Kingdom Animalia
Phylum Chordata
Superclass Tetrapoda
Class Reptilia
Subclass Diapsida
Superorder Dinosauria
Order Saurischia
Suborder Theropoda
Family Dromaeosauridae
Subfamily Dromaeosaurinae
Genus Utahraptor
1st Species Utahraptor ostrommaysi
Other attributes
Time Range 128-123.5 mya
Location United States of America
Name Meaning Utah's thief
Physical Dimensions 5.3 meters long
Weight 471 kilograms
Dietary Classification Carnivore
Utahraptor is a dromaeosaurid theropod dinosaur from the Early Cretaceous of the United States of America. It was named in 1993 by James Kirkland, Robert Gaston, and Donald L. Burge. It was the biggest dromaeosaurid to ever exist, as well as one of the most unique.


Utahraptor was a heavily-built dromaeosaur, with a bulky body, semi-short, stocky legs with a sickle-shaped claw on each foot, moderately long arms with 3 fingers on each hand, a short neck, and a large head with a mouth filled with lots of teeth. In comparison to other dromaeosaurs (such as Velociraptor and Deinonychus), which were lightly-built, Utahraptor was extremely robust to the point where it had a passing resemblance to larger theropods such as Tyrannosaurus and Giganotosaurus. Most of its body (excluding some of its legs, all of its snout, and possibly all of its head and neck) would have been covered in long, vaned feathers.


Utahraptor was a predator, preying on mid-sized ornithischians, mid-sized sauropods, and smaller theropods. Its teeth had knife-like serrations from back to back, and its sickle claw was used for stabbing larger prey and restraining smaller prey.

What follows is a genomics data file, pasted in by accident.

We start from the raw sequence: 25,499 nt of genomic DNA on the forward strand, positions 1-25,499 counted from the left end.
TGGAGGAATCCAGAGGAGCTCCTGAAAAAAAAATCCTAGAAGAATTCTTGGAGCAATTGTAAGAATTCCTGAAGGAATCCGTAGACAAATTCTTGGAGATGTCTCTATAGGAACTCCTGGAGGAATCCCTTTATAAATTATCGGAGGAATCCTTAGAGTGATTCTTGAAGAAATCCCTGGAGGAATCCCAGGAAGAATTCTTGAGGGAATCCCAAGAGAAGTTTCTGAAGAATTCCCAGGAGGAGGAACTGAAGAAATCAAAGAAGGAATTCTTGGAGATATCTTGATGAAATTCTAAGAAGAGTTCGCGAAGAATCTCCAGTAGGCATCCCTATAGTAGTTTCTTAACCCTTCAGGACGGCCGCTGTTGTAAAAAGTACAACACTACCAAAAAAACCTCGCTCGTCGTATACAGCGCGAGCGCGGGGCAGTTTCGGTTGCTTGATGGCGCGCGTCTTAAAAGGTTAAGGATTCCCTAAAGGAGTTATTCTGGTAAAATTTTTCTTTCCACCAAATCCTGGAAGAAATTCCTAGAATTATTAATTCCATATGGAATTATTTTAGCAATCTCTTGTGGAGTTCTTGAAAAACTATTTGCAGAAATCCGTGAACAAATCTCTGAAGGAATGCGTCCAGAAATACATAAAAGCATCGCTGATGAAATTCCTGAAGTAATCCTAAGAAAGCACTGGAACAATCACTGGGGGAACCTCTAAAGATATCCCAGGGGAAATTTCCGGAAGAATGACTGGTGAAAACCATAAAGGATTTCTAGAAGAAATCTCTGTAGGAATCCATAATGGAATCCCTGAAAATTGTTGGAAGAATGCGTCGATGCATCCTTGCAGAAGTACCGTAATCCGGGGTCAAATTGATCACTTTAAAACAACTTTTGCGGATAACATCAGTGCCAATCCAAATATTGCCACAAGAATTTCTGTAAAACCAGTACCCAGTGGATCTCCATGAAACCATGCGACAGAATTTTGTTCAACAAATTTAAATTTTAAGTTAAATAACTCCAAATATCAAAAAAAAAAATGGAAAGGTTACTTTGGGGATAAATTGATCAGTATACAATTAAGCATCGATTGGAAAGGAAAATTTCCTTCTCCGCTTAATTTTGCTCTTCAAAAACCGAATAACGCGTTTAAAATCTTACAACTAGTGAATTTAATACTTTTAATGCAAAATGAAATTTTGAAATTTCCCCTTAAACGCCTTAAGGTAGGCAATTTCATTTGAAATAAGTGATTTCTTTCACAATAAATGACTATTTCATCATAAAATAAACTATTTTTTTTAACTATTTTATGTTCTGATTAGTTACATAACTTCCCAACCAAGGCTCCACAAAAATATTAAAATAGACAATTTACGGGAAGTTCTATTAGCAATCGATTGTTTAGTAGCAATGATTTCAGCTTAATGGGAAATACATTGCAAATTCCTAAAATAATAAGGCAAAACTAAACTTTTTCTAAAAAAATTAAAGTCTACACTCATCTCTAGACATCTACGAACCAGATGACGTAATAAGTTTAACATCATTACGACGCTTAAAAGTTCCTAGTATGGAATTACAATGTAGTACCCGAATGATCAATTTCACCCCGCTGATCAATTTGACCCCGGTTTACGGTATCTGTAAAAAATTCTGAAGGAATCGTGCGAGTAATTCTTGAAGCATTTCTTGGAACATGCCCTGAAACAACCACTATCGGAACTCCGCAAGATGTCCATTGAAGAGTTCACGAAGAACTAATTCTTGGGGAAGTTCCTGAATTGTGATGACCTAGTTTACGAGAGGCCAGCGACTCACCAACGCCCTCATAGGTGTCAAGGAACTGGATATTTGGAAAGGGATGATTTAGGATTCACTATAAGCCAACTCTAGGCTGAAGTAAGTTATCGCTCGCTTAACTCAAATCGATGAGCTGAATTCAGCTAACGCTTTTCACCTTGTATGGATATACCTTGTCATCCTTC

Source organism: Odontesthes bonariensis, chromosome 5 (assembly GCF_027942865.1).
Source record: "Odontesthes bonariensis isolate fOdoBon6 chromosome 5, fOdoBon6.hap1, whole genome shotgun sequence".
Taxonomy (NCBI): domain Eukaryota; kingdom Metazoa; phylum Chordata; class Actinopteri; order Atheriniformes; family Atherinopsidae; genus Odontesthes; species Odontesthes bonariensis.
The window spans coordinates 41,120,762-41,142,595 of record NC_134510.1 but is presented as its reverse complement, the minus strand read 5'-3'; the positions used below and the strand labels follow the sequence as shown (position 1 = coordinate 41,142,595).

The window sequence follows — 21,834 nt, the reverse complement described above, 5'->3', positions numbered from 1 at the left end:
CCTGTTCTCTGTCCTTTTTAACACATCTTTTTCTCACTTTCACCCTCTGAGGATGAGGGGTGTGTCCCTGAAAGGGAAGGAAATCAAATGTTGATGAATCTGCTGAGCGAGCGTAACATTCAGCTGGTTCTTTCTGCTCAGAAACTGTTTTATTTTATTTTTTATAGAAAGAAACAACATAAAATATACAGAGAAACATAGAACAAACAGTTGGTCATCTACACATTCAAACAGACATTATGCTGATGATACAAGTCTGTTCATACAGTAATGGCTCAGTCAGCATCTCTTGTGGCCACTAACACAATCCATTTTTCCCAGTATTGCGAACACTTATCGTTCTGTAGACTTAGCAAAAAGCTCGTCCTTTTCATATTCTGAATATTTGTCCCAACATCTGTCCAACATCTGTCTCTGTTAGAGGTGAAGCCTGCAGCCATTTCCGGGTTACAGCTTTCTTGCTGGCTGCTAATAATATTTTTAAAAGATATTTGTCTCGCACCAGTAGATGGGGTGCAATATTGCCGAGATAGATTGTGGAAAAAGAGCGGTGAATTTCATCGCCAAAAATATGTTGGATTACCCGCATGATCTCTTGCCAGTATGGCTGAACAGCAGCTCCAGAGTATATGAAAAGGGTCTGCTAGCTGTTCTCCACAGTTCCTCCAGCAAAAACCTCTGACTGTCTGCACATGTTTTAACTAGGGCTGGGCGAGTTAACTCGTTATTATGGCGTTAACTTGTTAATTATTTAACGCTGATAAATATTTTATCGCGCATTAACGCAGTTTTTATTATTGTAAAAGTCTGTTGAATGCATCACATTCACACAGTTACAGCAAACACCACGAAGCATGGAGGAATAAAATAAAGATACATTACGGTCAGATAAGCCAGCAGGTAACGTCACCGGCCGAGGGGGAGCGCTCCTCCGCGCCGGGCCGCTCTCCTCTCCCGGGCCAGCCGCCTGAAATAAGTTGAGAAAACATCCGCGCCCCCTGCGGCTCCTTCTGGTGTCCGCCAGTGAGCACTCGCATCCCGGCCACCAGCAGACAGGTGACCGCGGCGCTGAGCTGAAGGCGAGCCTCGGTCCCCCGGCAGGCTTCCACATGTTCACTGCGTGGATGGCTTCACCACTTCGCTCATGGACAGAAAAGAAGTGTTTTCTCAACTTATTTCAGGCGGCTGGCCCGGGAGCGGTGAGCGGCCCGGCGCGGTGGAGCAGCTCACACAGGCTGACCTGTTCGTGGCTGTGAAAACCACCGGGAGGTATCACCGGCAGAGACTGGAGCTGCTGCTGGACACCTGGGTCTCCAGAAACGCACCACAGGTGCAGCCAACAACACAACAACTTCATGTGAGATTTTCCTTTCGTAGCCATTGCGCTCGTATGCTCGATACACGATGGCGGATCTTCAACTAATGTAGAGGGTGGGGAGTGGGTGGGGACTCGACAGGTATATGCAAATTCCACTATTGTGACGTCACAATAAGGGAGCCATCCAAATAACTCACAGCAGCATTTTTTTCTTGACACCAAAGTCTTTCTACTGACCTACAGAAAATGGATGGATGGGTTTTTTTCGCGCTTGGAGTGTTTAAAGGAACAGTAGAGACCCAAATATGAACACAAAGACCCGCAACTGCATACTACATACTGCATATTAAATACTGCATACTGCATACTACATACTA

Unlike the other raptors, which were very lightly-built (and in some cases, fleet-footed), Utahraptor was a large, hulking juggernaut; its stocky legs and heavy build probably impeded its movement, but also allowed it to withstand and dish out a lot of force on its prey items, as well as to drive its killing claw deeper into the skin of its prey items. Due to this extreme girth, Utahraptor was possibly able to hunt more powerful game, such as armored ankylosaurs like Gastonia or even larger herbivores such as Iguanacolossus and juvenile Cedarosaurus. A massive block of sandstone containing many Utahraptor suspended around a Hippodraco was once discovered, and most likely represented a quicksand trap where all the dinosaurs died; due to having so many Utahraptor individuals, this block of sandstone may lead people to believe that Utahraptor definitely hunted in packs. However, while pack-hunting is suitable for any theropod, it is possible that the raptors were simply led to the drowning Hippodraco before getting caught in the trap, and were independent of each other's influences.

In popular cultureEdit

Utahraptor was first introduced to the public through the 4th episode of the 1999 documentary Walking with Dinosaurs, where it is depicted with scaly skin and a similar build to Deinonychus (based on outdated research); while this was somewhat acceptable at the time, it was depicted as living in what is now Spain (as opposed to what is now its namesake home state, Utah) and hunting down Iguanodon in small packs. This was another blatant error, similar to the 25 meter, 150-tonne Liopleurodon, the 12 meter Tropeognathus (referred to as an "Ornithocheirus"), and the extremely fanciful head restorations of the Allosaurus and Tyrannosaurus.

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